When an online critic goes mad, an online critic goes mad. Such was the case with Mr. Alex Cohen, who – as you can see above – didn’t exactly have the most pleasant experience at Southfork Kitchen, a sustainable seafood and local produce restaurant in Bridgehampton, New York.
“AVOID THIS RESTAURANT,” Mr. Cohen wrote. “We left NEVER TO RETURN TO THIS HORRIBLE PLACE.”
According to Southfork Kitchen owner Bruce Buschel, this TripAdvisor review has also been posted on a few other local business and restaurant review sites, including Yelp and 27East.com. “(Mr. Cohen’s review) will follow us to the cyber cemetery,” wrote Mr. Buschel. “Mr. Cohen is on an upper-case mission.”
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Of course, this doesn’t mean that Southfork Kitchen couldn’t do anything to stop the man on a mission. (Or at least minimize the impact of his personal social media blitz.) Following some of the most important steps in responding to negative online reviews, Mr. Buschel stayed cool and calm and didn’t let himself get emotional; he managed instead to create one of the most noteworthy review responses a business owner can have. Read on to find out what happened!
Managing a Negative Review on Social Media Sites
Business performing the amazingness: Southfork Kitchen, a rustic seafood restaurant that specializes in local, organic, and seasonal fare.
Social media and review sites involved: We commend Southfork Kitchen for the online review monitoring efforts: it seems indeed like this restaurant is on top of what their diners are saying, especially after having eyed Mr. Cohen’s rather nasty review on multiple review sites like TripAdvisor, Yelp, and 27East.com.
What happened: Obviously, Mr. Cohen did not have a great experience at Southfork Kitchen. He went on one of the busiest nights (New Year’s Eve), it was too crowded (he hadn’t made a reservation), he didn’t get to try the acclaimed entrees, he wasn’t able to even sample the tastings, and he left after finding the owner to be arrogant and careless. Thus he wrote a bad review.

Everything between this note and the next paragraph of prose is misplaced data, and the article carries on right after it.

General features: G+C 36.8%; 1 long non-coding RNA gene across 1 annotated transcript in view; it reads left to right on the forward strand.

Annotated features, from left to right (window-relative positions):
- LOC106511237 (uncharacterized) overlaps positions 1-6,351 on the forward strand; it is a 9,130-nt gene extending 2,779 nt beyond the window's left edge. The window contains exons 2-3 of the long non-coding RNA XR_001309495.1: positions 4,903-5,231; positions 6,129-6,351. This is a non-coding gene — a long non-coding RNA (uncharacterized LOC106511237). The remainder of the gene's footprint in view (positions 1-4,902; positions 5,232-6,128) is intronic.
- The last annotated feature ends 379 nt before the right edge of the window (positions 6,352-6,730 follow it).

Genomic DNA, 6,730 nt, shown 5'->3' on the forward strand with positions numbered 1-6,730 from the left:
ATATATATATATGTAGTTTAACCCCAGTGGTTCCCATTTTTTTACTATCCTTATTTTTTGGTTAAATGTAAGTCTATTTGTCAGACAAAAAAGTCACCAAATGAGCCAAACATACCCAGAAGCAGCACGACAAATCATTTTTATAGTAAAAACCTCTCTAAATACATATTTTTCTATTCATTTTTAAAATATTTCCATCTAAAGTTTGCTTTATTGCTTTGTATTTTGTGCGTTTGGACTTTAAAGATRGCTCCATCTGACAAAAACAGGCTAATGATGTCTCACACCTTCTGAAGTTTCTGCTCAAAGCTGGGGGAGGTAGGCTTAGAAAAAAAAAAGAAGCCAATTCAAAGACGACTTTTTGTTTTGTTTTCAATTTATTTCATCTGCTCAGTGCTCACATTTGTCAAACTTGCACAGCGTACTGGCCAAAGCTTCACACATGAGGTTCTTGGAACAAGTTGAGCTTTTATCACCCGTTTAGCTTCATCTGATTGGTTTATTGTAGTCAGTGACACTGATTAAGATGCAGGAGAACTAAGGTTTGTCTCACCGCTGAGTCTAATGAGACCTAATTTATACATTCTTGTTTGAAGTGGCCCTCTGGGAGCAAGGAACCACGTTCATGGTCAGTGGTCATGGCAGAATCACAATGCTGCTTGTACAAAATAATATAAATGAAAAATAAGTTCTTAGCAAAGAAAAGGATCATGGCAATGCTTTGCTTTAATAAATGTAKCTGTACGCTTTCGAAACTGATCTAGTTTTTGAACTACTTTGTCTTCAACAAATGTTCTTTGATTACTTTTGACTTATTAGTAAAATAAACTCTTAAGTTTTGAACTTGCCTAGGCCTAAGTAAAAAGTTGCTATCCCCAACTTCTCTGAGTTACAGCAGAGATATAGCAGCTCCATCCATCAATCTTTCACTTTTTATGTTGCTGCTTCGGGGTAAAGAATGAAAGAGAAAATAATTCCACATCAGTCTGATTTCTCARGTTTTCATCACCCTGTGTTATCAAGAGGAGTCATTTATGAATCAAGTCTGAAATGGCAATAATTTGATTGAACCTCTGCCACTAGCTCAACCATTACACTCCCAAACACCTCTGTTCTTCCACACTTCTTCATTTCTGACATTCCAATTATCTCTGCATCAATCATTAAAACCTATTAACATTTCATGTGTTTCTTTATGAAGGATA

What Southfork Kitchen did: Fortunately, Mr. Buschel is smart enough to realize how important it is to unlock his business listings on restaurant review sites like Yelp, TripAdvisor, 27East.com, and OpenTable. That way, he’s able to keep an eye on what diners are saying about Southfork Kitchen. He’s able to listen to and join conversations about his business.
Here’s what he did next to manage the online reviews written by Mr. Cohen. He bit the bullet. He admitted that his restaurant made mistakes. He apologized. He thanked the reviewer for using his right to voice his opinion, and he vowed to turn feedback into performance. He also explained his side. But instead of using each online review platform to respond to the same review over and over, Mr. Buschel posted his diplomatic response in just one public place. Just how public? Try The New York Times.
Here’s a portion of his response, which was published in the “You’re the Boss” blog:
Why it works: Responding to negative reviews isn’t easy. As a business owner, you’ll feel like someone is out to take you and your place down – especially if that someone happens to be a Mr. Cohen, who’ll post the same review on multiple sites and review aggregators just to make sure everyone hears about how bad he thinks your business is being run.
Southfork Kitchen’s response works because it’s cool and calm. And it’s on The New York Times. Obviously aware of the impact that online reviews can have on a business, Mr. Buschel responded in a way that’s visible to everyone – including potential customers – and not just Mr. Cohen.
Result: Mr. Buschel is at least as Internet-savvy as Mr. Cohen – if not more – and there would be no Times article if Southfork Kitchen never claimed their business listings and monitored online reviews. The NY restaurant also happens to have earned a bunch of OpenTable Diner’s Choice Awards, including “Fit for Foodies” and “Seafood” honors for restaurants in the Long Island / Hamptons area. The crowning touch: a spot on the today’s edition of RT Best Practices.